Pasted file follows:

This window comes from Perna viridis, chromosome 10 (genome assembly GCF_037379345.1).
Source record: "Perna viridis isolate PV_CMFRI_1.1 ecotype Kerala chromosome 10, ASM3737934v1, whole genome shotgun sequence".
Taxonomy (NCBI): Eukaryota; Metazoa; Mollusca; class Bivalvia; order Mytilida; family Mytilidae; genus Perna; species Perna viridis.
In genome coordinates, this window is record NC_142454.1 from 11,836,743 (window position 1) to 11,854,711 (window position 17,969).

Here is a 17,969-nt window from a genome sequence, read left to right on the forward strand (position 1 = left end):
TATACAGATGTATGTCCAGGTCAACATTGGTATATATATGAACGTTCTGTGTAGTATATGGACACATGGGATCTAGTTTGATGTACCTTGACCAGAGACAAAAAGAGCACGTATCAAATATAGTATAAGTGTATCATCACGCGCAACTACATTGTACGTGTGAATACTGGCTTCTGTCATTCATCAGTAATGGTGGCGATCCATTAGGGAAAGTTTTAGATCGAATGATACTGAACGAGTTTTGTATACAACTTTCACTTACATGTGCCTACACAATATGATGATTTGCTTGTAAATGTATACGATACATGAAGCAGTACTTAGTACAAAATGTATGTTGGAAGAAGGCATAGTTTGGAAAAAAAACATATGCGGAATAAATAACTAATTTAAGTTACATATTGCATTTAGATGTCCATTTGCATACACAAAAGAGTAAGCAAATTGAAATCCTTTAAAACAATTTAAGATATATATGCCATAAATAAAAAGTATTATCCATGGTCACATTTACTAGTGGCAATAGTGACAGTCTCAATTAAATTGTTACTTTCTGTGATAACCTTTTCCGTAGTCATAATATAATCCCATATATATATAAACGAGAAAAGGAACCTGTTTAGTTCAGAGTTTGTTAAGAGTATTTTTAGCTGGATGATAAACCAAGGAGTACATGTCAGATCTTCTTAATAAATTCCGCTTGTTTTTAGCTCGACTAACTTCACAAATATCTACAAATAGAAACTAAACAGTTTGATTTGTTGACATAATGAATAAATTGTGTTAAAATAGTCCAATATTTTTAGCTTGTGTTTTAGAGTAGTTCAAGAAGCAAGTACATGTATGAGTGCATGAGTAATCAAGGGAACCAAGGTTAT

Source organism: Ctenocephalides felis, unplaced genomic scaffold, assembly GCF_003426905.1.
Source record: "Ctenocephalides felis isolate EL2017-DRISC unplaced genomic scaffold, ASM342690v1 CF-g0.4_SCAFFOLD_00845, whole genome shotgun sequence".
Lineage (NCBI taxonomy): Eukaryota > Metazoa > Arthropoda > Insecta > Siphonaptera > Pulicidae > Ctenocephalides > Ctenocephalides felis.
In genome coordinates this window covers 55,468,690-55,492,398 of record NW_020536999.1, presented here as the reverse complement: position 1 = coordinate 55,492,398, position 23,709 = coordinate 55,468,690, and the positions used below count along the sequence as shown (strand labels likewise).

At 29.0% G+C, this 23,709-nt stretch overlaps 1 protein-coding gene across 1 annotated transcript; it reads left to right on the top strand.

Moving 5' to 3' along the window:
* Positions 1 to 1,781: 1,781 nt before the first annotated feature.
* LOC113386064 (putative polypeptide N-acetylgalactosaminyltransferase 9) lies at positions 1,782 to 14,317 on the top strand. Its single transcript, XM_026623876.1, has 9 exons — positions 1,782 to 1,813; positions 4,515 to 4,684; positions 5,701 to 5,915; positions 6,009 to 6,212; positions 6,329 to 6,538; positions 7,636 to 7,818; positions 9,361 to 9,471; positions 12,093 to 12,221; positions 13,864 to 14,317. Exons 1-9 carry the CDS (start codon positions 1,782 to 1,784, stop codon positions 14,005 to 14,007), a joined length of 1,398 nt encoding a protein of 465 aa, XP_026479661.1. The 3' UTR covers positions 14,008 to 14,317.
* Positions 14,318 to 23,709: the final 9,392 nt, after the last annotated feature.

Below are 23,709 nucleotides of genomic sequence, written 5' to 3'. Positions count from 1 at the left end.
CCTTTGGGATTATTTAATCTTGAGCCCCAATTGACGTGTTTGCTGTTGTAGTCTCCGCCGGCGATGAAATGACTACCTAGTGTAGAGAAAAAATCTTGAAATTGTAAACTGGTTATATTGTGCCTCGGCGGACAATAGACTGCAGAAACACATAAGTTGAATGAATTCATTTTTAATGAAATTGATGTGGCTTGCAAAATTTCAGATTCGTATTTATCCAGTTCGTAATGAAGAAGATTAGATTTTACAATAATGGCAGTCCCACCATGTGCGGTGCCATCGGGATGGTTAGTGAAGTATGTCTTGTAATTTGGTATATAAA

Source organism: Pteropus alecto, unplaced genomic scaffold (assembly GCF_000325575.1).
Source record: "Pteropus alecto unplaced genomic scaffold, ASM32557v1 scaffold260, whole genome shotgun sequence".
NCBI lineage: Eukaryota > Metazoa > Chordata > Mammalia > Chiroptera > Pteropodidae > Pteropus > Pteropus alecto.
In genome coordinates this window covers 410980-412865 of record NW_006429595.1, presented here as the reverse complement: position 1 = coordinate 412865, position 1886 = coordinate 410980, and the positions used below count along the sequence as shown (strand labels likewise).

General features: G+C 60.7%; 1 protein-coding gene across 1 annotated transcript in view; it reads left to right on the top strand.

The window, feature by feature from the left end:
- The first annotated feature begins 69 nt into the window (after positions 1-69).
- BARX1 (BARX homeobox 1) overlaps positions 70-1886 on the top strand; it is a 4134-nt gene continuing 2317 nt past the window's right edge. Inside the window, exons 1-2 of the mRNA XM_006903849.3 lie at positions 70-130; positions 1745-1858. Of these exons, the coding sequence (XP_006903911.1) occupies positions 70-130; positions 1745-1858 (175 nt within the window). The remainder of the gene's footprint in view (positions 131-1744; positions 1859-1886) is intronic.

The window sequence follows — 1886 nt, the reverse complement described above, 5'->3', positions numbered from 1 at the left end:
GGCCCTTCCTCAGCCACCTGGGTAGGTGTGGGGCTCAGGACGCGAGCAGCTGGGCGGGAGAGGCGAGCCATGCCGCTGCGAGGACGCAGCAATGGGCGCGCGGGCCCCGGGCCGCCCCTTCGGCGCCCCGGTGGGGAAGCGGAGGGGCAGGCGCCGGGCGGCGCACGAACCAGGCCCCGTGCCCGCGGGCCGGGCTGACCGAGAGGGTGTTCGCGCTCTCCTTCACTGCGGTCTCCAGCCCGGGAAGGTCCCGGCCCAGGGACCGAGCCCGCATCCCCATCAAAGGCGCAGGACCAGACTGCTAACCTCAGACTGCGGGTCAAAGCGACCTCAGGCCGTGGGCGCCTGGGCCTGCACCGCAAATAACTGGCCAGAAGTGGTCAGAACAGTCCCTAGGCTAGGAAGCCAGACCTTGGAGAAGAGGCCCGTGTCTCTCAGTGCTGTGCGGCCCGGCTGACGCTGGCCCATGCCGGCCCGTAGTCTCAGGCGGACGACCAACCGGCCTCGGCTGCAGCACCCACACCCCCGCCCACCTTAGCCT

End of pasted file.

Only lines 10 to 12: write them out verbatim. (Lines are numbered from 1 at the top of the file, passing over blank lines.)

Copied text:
In genome coordinates this window covers 55,468,690-55,492,398 of record NW_020536999.1, presented here as the reverse complement: position 1 = coordinate 55,492,398, position 23,709 = coordinate 55,468,690, and the positions used below count along the sequence as shown (strand labels likewise).

At 29.0% G+C, this 23,709-nt stretch overlaps 1 protein-coding gene across 1 annotated transcript; it reads left to right on the top strand.

Moving 5' to 3' along the window: